Shoes Outside the Door

Title: Shoes Outside the Door: Desire, Devotion, and Excess at San Francisco Zen Center
Published by: Counterpoint
Release Date: 2002
Pages: 416
ISBN13: 978-1582432540
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The story of Shoes Outside the Door 

When I first heard about Zen Center, I was astonished that the remarkable history of the first Buddhist monastery outside of Asia was unwritten. I began to ask why no one had told this story. “I’m living proof of why you better not speak out,” explained one ordained Zen priest. “The degree to which I’ve been scapegoated publicly was most effective in keeping everyone else quiet.”

In 1959, a Japanese priest started to practice Zen in America with a few students, poets, painters, and drifters, and by 1980 the San Francisco Zen Center had become huge and hugely successful, accruing wealth, property, and prestige. And its exquisite aesthetics were tinged with the glamour of celebrity. Zen Center’s real estate holdings included the Tassajara Hot Springs near Big Sur, Green Gulch Farm in Marin County, a clothing company, and a bakery. Longtime member Ed Brown’s Tassajara Bread Book was riding the bestseller lists, and Zen Center’s popular upscale vegetarian restaurant, Green’s, was inspiring a generation of cooks and chefs. Zen students found themselves working as waitresses and busboys, serving dinner to Ken Kesey, the Dalai Lama, Stewart Brand, Gregory Bateson, and then-Governor Jerry Brown.

In 1983, this hot core of the counterculture experienced a meltdown. And the most prominent community of Buddhists in the West found themselves at the vanguard of a cultural revolt against spiritual authority.

For more than three years, I researched this story. Ultimately, I interviewed more than a hundred people associated with Zen Center. I spent months reading everything from personal diaries and letters to meeting minutes and budgets as the first non-member given access to the Zen Center archives. And I carried with me the words of one of the first young men to practice at Zen Center: “Everyone was desperate,” he told me. “The quality of practice then—it was like being in the catacombs. We were fugitive heretics—junkies, prostitutes, screwed-up adolescents, and runaways—and most of us were too young to know what to do with the serious life experiences we’d had in the world.”

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“As soon as Downing began work on his groundbreaking history of the San Francisco Zen Center, the first Buddhist monastery established outside of Asia, he realized that Richard Baker, the charismatic and controversial dharma heir of the center’s Japanese Zen Buddhist founder, Suzuki-roshi, was the epicenter of a complex and mutable tale . . . Rather than imposing a rigid narrative structure, Downing wisely takes a Zen approach and weaves together diverse voices, including Baker’s, to create a fascinating, multifaceted chronicle that reveals the monumental challenges the center faced in creating an American form of Zen Buddhism, the intensity of the participants (including high-profile figures such as poet Gary Snyder and former California governor Jerry Brown), and Baker’s mercurialness . . . Downing’s masterfully orchestrated inquiry is an invaluable portrait of the heart of the contradictory, still evolving, and unquestionably significant American Buddhist movement.”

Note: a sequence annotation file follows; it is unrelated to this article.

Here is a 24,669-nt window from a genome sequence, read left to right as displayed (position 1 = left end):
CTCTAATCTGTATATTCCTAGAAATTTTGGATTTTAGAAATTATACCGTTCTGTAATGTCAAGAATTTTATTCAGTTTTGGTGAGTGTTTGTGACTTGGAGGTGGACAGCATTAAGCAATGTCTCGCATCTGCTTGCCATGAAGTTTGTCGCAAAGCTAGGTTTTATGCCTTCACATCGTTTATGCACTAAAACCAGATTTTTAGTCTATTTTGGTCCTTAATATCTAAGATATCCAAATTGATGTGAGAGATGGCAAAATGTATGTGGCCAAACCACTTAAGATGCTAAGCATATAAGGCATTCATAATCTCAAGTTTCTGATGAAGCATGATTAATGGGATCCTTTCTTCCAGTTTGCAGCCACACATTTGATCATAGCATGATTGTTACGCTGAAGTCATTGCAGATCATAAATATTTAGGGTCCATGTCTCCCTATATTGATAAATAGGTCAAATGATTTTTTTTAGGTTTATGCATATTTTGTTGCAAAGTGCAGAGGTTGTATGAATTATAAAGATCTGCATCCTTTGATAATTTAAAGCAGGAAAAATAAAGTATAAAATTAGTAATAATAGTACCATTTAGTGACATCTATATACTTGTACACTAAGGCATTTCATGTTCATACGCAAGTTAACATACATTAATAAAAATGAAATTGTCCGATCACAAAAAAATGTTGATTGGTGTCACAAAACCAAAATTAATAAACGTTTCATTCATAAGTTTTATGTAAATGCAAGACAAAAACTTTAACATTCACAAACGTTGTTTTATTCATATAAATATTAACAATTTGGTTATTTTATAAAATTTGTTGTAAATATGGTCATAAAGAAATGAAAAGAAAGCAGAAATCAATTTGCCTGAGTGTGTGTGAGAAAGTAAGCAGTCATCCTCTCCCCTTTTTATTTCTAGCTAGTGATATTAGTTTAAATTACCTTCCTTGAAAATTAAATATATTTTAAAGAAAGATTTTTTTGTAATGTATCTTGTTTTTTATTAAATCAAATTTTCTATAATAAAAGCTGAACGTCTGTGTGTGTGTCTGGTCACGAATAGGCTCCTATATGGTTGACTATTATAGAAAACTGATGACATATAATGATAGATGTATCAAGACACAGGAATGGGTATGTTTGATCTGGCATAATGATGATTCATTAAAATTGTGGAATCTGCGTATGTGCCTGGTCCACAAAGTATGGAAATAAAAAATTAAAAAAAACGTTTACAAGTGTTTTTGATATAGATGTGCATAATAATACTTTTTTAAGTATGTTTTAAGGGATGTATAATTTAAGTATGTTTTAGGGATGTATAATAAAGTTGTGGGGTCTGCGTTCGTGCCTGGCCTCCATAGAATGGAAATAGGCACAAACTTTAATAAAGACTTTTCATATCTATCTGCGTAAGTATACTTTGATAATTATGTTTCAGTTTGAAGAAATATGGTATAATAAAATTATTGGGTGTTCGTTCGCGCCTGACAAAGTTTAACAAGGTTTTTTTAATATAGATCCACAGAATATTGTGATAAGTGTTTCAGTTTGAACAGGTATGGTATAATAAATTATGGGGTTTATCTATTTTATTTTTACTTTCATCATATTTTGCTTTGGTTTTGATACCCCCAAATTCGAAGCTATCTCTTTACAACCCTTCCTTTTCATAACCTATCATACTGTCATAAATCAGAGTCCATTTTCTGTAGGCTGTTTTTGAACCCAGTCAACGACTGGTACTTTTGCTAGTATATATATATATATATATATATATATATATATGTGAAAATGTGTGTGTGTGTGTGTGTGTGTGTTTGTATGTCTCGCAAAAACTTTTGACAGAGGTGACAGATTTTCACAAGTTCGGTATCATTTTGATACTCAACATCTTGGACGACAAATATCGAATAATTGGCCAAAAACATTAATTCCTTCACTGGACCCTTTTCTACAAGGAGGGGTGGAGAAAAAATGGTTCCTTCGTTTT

—Booklist starred review

“Dramatic and thoughtful . . . With no prior experience as a social historian or a connoisseur of Zen, the novelist Michael Downing has nevertheless proven himself well-suited to piecing together the facts and assessing their meaning. He has done so chiefly by interviewing more than eighty of the involved figures and weighing each nugget of testimony against the others . . . Downing is no relativist. His narrative line, though continually interrupted, is lucid and convincing, and he challenges his interviewees' occasional half-truths with sharp comments and rhetorical questions that bring buried factors into view.”
—New York Review of Books

“He paints a complex picture of Westerners in a genuine struggle with Eastern concepts and traditions...This is a highly readable book, important for the healing it invites in giving voice to the thoughts and feelings of Zen Center members who have remained silent until now.”
—Los Angeles Times

“Downing unpacks Zen Center's story deftly, drawing the reader in with his comfortable, chatty prose and wry wit. . . The intrigue of the story will draw you near, but it is Downing's nuanced delivery of the facts that will make you stay, hungry for more.”
—Austin Chronicle

Shoes Outside the Door is not simply a narrative history; it raises the larger question of what constitutes the Americanization of Zen...Downing's work is a very important addition to the literature on American Zen and, more broadly, American Buddhism.”

Shoes Outside the Door is a not only a fine history of the San Francisco Zen Center and Zen in the United States, it is a cautionary tale, valuable to anyone embarked on a spiritual practice.”
—San Jose Mercury News